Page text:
The apps I use have changed and are mostly responsible for my greater dependence on the iPhone.
I don't remember how I heard about Stu Rose, but everything I know about sales is due to his coaching and the technique he calls the Mandeville process. Stu has a consulting firm called Professional Development Resources, Inc. Its website is www.pdrinfo.com. I attended a couple of workshops and brought him to the firm for a day of training. It was worth every penny.
I suspect that your experience is similar to mine. Clients never do their homework. In fact they rarely realize they they have homework.
After they hire you they just wait for you to tell them what they need. As far as budget they remember a friend telling them to count on $60/SF. Timeline? "Six months is how long it took to build my house."
So if your experience is similar to mine, no planning has been done before you were hired to design their project.
I have been using this free graphics tool for three years. Canva is a graphic design program that anyone can use. It is drop-dead easy. Check it out here.
Canva has proven itself to be so helpful that I recently started using the Canva For Work version that has a few bells and whistles I like. $12.95 a month saves me at least an hour a month, but you won't need that. Canva is free and really powerful.
Forget what you think a blog is. This one (that you are looking at) is not what I'm talking about. Your Blog is much different.
Let me explain...
I got the opportunity to design some school buildings right out of college. They were fairly large projects taking six months to a year for the design phases. There was lots of time to recover from missteps. After a couple of these I got an admin building for a small school district. By comparison this was a three-bedroom house in scale. Before I had a handle on what the project would entail, I started focusing on the entrance and how I wanted that to work. After a day or two, the question came. "What the hell are you doing?" I explained about the importance (to me) of the entrance. "Do you even know if this is going to be 1-story or two? Does it fit the site?"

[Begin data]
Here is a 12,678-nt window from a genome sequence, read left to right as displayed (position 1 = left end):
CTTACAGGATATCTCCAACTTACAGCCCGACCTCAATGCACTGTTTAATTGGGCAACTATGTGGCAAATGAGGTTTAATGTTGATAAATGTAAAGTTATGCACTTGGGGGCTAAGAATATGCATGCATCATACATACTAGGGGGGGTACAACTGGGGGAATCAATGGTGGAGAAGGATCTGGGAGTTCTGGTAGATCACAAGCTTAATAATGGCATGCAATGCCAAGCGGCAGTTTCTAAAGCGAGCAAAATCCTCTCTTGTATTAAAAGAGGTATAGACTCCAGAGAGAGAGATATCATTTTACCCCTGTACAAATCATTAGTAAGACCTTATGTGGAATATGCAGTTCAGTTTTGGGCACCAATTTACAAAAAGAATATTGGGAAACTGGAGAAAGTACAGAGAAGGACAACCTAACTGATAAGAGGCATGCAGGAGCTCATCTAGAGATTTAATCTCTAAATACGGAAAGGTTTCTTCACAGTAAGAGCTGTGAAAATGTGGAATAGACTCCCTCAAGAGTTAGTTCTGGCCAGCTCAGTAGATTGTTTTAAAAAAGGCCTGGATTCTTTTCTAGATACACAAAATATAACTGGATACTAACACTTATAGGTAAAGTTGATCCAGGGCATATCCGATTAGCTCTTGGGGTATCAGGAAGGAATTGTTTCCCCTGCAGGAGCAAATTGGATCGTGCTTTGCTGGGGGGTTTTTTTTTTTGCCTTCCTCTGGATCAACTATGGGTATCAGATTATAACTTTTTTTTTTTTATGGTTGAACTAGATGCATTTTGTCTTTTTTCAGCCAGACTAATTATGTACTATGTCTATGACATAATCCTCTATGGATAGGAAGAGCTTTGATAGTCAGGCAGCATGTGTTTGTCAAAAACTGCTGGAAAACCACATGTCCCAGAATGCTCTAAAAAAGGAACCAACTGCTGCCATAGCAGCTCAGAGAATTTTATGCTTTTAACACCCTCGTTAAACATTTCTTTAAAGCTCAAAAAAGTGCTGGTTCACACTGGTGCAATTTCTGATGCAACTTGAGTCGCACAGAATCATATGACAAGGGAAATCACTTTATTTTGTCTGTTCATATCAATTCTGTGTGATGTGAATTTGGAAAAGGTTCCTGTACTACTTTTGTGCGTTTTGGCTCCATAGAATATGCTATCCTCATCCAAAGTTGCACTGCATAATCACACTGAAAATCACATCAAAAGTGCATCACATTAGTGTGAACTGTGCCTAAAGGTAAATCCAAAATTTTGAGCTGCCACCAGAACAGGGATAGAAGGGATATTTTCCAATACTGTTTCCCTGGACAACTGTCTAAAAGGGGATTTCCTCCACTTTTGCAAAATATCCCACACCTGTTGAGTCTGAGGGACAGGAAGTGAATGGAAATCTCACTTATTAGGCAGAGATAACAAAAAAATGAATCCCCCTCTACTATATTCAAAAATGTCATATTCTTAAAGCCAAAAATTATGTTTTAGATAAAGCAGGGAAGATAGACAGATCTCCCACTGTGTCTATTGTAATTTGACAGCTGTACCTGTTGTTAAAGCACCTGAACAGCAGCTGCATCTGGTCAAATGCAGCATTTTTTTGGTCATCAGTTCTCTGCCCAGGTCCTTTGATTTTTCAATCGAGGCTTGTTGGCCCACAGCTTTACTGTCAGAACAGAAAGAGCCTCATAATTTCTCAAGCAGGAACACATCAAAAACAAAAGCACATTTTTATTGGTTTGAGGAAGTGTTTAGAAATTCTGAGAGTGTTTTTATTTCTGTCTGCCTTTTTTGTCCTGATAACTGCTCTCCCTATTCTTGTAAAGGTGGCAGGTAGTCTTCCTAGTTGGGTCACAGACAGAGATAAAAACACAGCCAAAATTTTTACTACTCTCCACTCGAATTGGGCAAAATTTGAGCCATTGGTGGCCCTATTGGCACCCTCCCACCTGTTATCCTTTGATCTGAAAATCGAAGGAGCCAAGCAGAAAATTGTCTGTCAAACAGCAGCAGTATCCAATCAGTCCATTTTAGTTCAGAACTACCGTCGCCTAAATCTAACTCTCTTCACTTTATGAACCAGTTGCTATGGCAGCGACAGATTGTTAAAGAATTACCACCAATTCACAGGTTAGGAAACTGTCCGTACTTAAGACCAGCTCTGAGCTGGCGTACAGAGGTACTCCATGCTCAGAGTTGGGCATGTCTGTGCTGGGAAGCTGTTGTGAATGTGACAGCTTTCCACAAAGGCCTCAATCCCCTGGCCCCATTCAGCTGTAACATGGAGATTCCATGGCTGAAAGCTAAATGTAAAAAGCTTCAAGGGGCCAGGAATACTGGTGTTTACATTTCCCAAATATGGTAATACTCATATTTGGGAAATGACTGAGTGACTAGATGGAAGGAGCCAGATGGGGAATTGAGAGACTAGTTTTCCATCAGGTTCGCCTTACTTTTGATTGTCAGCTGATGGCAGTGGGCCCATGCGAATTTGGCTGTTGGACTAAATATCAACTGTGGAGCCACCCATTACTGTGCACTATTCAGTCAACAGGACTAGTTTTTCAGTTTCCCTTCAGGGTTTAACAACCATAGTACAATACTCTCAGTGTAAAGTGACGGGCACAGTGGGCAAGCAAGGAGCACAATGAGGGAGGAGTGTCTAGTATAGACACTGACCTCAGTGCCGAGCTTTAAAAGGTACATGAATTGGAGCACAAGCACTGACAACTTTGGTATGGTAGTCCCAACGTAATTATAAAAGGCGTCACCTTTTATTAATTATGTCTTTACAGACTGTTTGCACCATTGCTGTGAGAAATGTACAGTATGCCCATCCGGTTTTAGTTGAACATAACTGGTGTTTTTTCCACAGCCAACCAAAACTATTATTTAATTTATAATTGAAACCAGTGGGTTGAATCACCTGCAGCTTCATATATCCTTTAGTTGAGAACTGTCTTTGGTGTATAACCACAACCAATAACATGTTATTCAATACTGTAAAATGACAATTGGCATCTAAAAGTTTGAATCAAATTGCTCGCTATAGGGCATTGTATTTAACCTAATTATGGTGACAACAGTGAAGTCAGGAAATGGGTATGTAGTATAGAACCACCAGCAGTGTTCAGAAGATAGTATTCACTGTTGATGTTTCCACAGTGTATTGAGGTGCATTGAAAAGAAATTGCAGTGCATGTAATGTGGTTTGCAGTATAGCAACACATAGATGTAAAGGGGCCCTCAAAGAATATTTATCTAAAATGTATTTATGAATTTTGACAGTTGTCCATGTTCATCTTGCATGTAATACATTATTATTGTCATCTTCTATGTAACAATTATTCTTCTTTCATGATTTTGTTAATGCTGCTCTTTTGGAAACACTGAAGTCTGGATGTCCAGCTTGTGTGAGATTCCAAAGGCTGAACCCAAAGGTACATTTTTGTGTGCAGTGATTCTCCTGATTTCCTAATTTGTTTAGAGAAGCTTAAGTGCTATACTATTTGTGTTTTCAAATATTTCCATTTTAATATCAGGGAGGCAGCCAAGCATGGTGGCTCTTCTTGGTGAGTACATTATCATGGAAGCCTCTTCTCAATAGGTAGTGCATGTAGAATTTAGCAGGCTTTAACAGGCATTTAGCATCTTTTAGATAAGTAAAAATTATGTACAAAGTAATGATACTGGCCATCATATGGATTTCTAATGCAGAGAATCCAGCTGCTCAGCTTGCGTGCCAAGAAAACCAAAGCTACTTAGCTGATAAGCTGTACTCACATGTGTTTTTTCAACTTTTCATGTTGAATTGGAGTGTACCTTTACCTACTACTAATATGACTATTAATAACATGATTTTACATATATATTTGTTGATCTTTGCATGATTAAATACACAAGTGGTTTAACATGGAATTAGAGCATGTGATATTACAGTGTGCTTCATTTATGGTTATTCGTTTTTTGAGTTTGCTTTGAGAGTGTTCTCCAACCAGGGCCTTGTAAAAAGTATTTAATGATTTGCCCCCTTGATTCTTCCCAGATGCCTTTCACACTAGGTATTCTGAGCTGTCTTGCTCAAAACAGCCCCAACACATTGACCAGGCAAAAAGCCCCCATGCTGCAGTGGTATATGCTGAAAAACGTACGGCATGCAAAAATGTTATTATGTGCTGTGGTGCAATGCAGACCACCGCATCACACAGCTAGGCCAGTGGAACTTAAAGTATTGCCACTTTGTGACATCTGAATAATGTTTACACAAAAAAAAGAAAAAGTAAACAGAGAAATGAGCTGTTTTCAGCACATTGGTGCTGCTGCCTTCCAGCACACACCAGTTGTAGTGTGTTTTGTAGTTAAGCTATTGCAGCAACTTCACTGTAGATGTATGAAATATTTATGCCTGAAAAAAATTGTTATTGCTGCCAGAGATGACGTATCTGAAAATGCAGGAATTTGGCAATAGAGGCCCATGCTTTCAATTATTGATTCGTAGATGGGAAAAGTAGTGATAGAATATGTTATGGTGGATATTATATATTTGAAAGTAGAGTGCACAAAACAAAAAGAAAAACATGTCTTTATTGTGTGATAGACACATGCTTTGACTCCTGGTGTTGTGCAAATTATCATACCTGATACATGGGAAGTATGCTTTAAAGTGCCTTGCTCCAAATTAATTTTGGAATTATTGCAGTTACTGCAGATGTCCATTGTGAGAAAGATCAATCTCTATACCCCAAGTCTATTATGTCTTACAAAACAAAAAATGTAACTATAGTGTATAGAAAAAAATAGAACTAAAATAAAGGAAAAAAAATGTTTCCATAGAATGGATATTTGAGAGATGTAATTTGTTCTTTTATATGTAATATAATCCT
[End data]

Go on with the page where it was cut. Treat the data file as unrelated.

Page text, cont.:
I think paying by salary, rather than by wages, is nothing more than a convenience.
What’s more, I think it is unfair - to somebody.
The first time I designed a building with two levels, the boss told me to make the floor-to-floor height as tight as possible because that would keep the exteior wall cost as low as possible. I did it.
My main recollection of the construction of that building was the constant phone calls and trips to the site to explain how to run the ducts, conduits, and place the lights so everything would fit. I came to the conclusion that the boss may have been focused on the wrong issue.
Eventually I came to this Rule Of Thumb that I am going to share with you. But I always gave the floor-to-floor height more thought than on that first project.
I once wasted a day trying to lay out a building and parking on a site. It couldn't be done. The building footprint, plus parking, plus zoning setbacks equalled 92% of the area of the site. Tight, but do-able you are thinking; just get creative.
... Did I mention that the shape of the site had an offset that prevented an efficient parking layout? Some layouts came so close to working that I was sure there was a solution. Nope, the math wouldn't give.
If only I had worked the math first, I would have spent most of that day looking at alternatives like partial two-story, or a full two-story building, or simply explaining that we were wasting our time on this site.
I have disappointed myself for years by setting goals. Start with Lent. New Years Resolutions. The bigger the better we are told - BHAGs Big Hairy Ass Goals (A is supposedly for 'Audacious', but we know better.)
Dilbert helped me see the light.
I've jumped the gun.
MyCorbu goes live as of now.
Click 'Explore MyCorbu' on the menu bar.
A fellow architect, Mark R. LePage, has been following my journey with MyCorbu, the free timekeeping app. Mark has a podcast on his website, EntreArchitect. Episode #164 features my interview with Mark that took place on March 22, 2017. Use this link to visit that episode or click the image above.
Usually I am not keen on collecting historical data, especially financial data. But this is a little different because of how the data can give you a glimpse of the future.
That is pretty handy.
Profit planning wasn’t a concept I was familiar with. I distinctly remember our first profit and not knowing what to do with it. I didn't have a plan. I didn't even know I needed one. That’s probably one of the best problems to have. I don’t remember what I decided to do, but I know that was the start of many efforts to come to grips with profit planning in case the miracle happened again. I can’t claim to be an expert on the topic of ’Profit Planning’, but here are my thoughts.
Hey, I'm Rick Wolnitzek and Architekwiki is my blog for sharing what I've learned practicing architecture for ... a long time. Enjoy!